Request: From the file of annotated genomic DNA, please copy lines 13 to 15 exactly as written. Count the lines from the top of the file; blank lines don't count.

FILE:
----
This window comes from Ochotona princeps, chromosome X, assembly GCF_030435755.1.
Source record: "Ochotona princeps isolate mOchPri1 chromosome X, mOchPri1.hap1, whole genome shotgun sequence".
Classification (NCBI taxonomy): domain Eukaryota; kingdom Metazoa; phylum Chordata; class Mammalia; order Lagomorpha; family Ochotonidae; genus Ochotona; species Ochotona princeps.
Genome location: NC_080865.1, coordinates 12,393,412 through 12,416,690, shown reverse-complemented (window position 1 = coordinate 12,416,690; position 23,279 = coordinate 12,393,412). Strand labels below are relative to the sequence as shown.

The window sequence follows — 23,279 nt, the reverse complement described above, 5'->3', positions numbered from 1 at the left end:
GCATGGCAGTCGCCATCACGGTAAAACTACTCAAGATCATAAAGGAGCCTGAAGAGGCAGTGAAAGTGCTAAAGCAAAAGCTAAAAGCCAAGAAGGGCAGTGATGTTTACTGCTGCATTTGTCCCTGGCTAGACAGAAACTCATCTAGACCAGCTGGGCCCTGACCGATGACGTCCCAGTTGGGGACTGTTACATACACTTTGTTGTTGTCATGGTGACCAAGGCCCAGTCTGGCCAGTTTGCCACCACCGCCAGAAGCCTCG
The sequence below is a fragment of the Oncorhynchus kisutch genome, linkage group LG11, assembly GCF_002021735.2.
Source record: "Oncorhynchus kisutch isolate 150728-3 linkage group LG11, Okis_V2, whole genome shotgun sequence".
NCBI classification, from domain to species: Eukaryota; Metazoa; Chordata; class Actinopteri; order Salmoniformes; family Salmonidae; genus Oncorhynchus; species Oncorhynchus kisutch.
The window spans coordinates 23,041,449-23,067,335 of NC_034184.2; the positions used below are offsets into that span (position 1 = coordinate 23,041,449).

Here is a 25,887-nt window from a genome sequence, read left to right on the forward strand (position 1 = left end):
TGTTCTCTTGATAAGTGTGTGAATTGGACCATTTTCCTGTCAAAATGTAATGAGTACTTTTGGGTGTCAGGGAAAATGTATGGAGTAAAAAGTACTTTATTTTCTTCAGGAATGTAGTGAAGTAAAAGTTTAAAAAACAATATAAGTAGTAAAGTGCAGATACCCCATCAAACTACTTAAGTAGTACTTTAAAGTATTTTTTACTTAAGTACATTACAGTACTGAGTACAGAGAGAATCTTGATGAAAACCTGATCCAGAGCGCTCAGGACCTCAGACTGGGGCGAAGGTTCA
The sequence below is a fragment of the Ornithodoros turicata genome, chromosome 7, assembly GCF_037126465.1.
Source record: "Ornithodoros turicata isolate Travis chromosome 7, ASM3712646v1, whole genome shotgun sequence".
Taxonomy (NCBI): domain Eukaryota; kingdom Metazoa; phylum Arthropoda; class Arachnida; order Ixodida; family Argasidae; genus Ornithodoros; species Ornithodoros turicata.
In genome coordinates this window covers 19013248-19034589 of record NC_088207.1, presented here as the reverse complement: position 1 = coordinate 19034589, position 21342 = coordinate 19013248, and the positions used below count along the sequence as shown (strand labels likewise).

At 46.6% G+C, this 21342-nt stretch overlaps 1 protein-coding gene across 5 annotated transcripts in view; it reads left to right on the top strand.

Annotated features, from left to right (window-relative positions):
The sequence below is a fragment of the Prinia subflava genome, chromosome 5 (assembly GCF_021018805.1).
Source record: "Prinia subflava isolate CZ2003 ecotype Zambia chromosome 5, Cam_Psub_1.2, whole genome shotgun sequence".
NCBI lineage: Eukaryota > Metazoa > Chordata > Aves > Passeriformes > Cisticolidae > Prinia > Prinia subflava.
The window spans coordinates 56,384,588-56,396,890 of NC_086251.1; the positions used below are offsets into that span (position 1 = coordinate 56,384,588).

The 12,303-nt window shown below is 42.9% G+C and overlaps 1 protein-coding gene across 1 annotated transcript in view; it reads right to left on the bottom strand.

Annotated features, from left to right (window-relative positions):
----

The sequence below is a fragment of the Ornithodoros turicata genome, chromosome 7, assembly GCF_037126465.1.
Source record: "Ornithodoros turicata isolate Travis chromosome 7, ASM3712646v1, whole genome shotgun sequence".
Taxonomy (NCBI): domain Eukaryota; kingdom Metazoa; phylum Arthropoda; class Arachnida; order Ixodida; family Argasidae; genus Ornithodoros; species Ornithodoros turicata.